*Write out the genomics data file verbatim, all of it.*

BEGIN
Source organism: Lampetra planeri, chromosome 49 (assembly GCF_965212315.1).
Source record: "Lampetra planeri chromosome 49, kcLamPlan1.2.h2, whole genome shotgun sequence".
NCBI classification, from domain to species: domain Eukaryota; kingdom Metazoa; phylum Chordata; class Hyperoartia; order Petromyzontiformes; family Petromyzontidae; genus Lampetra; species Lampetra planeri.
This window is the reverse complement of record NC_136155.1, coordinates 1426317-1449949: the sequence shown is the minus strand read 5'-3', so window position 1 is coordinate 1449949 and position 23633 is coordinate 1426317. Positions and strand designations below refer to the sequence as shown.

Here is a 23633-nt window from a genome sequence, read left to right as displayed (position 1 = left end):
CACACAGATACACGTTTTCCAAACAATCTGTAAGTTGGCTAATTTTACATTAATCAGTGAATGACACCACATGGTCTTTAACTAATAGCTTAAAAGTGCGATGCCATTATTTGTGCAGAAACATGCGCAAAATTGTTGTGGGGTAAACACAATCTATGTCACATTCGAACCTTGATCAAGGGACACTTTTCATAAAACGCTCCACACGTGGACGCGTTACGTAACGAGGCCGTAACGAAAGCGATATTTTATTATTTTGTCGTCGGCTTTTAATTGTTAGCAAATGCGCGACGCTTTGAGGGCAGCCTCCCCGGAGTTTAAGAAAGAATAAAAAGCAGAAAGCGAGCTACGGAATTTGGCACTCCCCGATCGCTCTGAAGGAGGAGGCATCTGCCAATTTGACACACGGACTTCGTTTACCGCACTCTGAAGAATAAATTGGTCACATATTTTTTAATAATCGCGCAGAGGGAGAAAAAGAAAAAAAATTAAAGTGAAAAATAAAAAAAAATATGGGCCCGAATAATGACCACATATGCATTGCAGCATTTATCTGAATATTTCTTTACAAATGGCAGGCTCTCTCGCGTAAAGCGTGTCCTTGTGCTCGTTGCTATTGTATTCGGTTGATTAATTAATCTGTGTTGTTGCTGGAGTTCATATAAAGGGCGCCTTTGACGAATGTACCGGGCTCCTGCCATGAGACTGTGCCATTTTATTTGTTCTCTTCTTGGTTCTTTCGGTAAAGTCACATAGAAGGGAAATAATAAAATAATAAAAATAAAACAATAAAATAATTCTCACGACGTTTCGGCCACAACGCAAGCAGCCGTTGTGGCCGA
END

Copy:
Source organism: Lampetra planeri, chromosome 49 (assembly GCF_965212315.1).
Source record: "Lampetra planeri chromosome 49, kcLamPlan1.2.h2, whole genome shotgun sequence".
NCBI classification, from domain to species: domain Eukaryota; kingdom Metazoa; phylum Chordata; class Hyperoartia; order Petromyzontiformes; family Petromyzontidae; genus Lampetra; species Lampetra planeri.
This window is the reverse complement of record NC_136155.1, coordinates 1426317-1449949: the sequence shown is the minus strand read 5'-3', so window position 1 is coordinate 1449949 and position 23633 is coordinate 1426317. Positions and strand designations below refer to the sequence as shown.

Here is a 23633-nt window from a genome sequence, read left to right as displayed (position 1 = left end):
CACACAGATACACGTTTTCCAAACAATCTGTAAGTTGGCTAATTTTACATTAATCAGTGAATGACACCACATGGTCTTTAACTAATAGCTTAAAAGTGCGATGCCATTATTTGTGCAGAAACATGCGCAAAATTGTTGTGGGGTAAACACAATCTATGTCACATTCGAACCTTGATCAAGGGACACTTTTCATAAAACGCTCCACACGTGGACGCGTTACGTAACGAGGCCGTAACGAAAGCGATATTTTATTATTTTGTCGTCGGCTTTTAATTGTTAGCAAATGCGCGACGCTTTGAGGGCAGCCTCCCCGGAGTTTAAGAAAGAATAAAAAGCAGAAAGCGAGCTACGGAATTTGGCACTCCCCGATCGCTCTGAAGGAGGAGGCATCTGCCAATTTGACACACGGACTTCGTTTACCGCACTCTGAAGAATAAATTGGTCACATATTTTTTAATAATCGCGCAGAGGGAGAAAAAGAAAAAAAATTAAAGTGAAAAATAAAAAAAAATATGGGCCCGAATAATGACCACATATGCATTGCAGCATTTATCTGAATATTTCTTTACAAATGGCAGGCTCTCTCGCGTAAAGCGTGTCCTTGTGCTCGTTGCTATTGTATTCGGTTGATTAATTAATCTGTGTTGTTGCTGGAGTTCATATAAAGGGCGCCTTTGACGAATGTACCGGGCTCCTGCCATGAGACTGTGCCATTTTATTTGTTCTCTTCTTGGTTCTTTCGGTAAAGTCACATAGAAGGGAAATAATAAAATAATAAAAATAAAACAATAAAATAATTCTCACGACGTTTCGGCCACAACGCAAGCAGCCGTTGTGGCCGA